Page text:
New pope must address scandal of Legionaries of Christ founder
Questions over protection of child abuser Maciel Degollado remain unanswered
When Pope Benedict spoke of the face of the Catholic Church being “disfigured”, and when he used the word “filth” about aspects of church life, maybe he was partly referring to the Vatican itself. The next pope will have a major task ahead of him, not just with the universal church, but with reforming the Roman curia.
The Vatileaks gave us insight into a dysfunctional system. We got a glimpse of a structure that was riddled with power struggles, infighting and jealousies. Even if only part of what was revealed is true, it still amounts to a major clean-up task for the new pope.
My concern is an older scandal, which continues to reveal new and more astonishing features. I am referring to the story of the founder of the Legionaries of Christ, Marcial Maciel Degollado. For those who don’t know, this man founded a large and conservative religious order, and also a lay institute, Regnum Christi. He was a great friend of John Paul II, and of one of the most powerful people in the Vatican, Cardinal Angelo Sodano.
He died in 2008, and it is now clear that not only had he fathered children by two different women but, much more disturbing, he had a record of sexual abuse, including seminarians and even some of his own children. He was also possibly the greatest fundraiser the church has known. His order, the Legionaries, is immensely wealthy, and he poured enormous amounts of money into the Vatican, including reputedly funding most of John Paul’s foreign journeys.
Many questions need to be answered regarding this man and his relation to the Vatican establishment. How could he continue to be welcomed and honoured by the pope and the curia long after it became clear that there was at the very least serious concern about him? Facing up to these questions will have to be part of making a fresh start.
What did Pope John Paul know, and when did he know it? In 2004 he ordained 60 Legionaries in the Vatican, and he spoke of Maciel as the perfect example of priesthood to be followed by these young priests. This was years after a Vatican investigation had taken place, and when knowledge of Maciel’s activities was being widely published. If John Paul did know that there was, at least, great suspicion about this man, why did he present him as a model? Or was it that he, old and frail, was ignorant of the facts? If so, who was responsible for not warning him, to prevent him from making such a terrible mistake? Or is it possible that the pope did know, but chose to ignore the facts?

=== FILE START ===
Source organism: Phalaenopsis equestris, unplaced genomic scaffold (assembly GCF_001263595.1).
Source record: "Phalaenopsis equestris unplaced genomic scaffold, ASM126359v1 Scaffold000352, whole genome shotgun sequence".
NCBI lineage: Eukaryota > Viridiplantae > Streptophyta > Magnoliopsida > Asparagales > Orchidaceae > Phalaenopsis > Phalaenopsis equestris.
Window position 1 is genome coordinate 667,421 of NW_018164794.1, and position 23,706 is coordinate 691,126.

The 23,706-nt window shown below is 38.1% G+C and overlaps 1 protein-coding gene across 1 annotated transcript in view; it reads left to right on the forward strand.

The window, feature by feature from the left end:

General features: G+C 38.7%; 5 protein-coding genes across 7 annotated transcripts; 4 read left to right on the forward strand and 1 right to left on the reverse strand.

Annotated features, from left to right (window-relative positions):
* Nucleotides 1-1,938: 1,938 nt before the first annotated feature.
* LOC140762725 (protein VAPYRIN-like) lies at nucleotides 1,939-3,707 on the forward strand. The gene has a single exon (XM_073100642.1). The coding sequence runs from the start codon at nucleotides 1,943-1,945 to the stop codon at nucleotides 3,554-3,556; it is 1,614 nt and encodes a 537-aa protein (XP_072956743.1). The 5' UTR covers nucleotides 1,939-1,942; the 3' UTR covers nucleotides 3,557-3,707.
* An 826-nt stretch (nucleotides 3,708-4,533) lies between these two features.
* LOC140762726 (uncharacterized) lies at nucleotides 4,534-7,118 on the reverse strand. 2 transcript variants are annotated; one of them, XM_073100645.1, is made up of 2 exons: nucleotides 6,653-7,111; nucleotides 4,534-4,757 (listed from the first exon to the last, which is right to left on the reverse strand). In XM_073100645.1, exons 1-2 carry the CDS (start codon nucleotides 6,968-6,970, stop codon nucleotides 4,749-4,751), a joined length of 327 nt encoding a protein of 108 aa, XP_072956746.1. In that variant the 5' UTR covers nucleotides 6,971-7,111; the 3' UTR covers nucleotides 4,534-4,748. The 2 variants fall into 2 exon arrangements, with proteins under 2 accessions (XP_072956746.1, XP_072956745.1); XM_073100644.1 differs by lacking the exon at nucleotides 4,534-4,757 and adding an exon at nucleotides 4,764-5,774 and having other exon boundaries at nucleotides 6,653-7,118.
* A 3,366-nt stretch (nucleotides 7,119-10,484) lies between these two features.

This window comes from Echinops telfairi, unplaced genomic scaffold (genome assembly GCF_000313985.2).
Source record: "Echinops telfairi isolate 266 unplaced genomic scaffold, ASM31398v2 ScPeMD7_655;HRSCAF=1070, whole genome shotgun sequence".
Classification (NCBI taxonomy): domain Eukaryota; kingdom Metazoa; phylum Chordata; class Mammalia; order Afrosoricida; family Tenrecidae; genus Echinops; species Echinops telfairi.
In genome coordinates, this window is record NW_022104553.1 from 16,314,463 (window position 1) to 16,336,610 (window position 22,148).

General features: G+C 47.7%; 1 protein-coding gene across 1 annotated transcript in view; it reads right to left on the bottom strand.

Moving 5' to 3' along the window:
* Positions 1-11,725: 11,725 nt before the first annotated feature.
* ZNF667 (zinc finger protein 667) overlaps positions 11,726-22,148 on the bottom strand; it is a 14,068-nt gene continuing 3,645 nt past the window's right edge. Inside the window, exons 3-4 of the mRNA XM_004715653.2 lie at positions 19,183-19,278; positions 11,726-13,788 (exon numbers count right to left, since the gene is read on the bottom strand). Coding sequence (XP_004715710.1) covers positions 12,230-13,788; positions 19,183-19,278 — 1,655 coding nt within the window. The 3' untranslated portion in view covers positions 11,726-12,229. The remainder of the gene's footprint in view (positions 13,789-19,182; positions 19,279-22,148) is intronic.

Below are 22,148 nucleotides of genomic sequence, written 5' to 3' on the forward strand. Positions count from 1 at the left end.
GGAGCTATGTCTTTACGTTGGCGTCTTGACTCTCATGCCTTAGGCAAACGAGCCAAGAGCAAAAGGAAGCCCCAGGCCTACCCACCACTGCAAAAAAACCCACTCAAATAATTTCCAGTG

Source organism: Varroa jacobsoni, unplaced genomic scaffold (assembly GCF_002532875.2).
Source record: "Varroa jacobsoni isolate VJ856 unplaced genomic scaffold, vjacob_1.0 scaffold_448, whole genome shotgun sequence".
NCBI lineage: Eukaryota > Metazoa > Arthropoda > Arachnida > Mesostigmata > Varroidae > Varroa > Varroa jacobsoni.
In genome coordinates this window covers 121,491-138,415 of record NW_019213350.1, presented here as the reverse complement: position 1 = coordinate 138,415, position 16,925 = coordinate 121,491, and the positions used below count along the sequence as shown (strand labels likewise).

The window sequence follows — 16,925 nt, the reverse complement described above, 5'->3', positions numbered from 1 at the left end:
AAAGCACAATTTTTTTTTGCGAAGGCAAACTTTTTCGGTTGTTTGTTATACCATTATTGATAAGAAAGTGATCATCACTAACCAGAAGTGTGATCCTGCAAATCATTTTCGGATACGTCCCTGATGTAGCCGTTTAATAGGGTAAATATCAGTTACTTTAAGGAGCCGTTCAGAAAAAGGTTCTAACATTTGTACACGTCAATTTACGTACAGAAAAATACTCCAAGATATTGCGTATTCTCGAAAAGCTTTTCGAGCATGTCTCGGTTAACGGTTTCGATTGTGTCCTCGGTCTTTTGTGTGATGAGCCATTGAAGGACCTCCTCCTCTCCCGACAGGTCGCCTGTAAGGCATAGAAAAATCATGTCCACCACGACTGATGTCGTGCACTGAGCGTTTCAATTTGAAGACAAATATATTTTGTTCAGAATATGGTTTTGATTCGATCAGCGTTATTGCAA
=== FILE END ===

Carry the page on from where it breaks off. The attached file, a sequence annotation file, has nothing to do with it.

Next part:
There must be people in the Vatican who know the answers to these questions. John Paul has already been declared “blessed”, and there is a possibility that he may be canonised.
When the truth eventually emerges, and if it is the case that John Paul was actually covering up for Maciel, and that comes out after canonisation, it will do enormous damage to the church.
Equally, if the pope was ignorant of something that by then was widely known both in the Vatican and around the world, what does that say about the real authority of popes, and the way they are treated by the curia?
Life of penitence
Joseph Ratzinger, when he became pope, quickly removed Maciel from ministry, and ordered him to a life of penitence. (A recent court case has revealed that, far from penitence, he lived out his life in a luxury complex in Florida.) For how long before he became pope did Joseph Ratzinger know of the activities of Maciel but failed to act out of respect for the ailing pope – or for some other reason?
Who else in the Vatican knew of the lifestyle and sexual abuse of Maciel, and when did they know it? What, if anything, did they do to stop it?
The methods Maciel used to get money out of people, especially old widows and wives of wealthy men, were also questionable. A lawsuit is taking place in Rhode Island where a woman is trying to recover $30 million Maciel got from her aunt.
It is widely believed that he gave large sums of money to individuals within the Vatican. His favoured method of doing this, apparently, was to hand over suitcases full of cash.To his credit, Joseph Ratzinger refused to take money from Maciel.
Who in the Vatican took money, how much, and what did they do with it? And what of Cardinal Sodano, the acknowledged defender of Maciel? How is it that he is still in a senior position in the Roman curia?
These are just some of the many questions and challenges facing the new pope in the Vatican itself. Maybe there is an acceptable explanation which, given its obsession with secrecy the Vatican won’t allow out, and which might give a different flavour to it all.
However, if things are as they seem, then all the people involved in the cover-up, in receiving the money raised by Maciel, in not passing on the information, should be removed from their positions, and should no longer have any role in the government of the church at any level.
I am not confident this will happen. Too many of the old men who will gather tomorrow to elect the new pope know, metaphorically speaking, where the bodies are buried. Even if a new pope wants to clean the place out, will he have the power to do it? But still, there is the Holy Spirit.
Fr Tony Flannery is a Redemptorist priest and member of the leadership team of the Association of Catholic Priests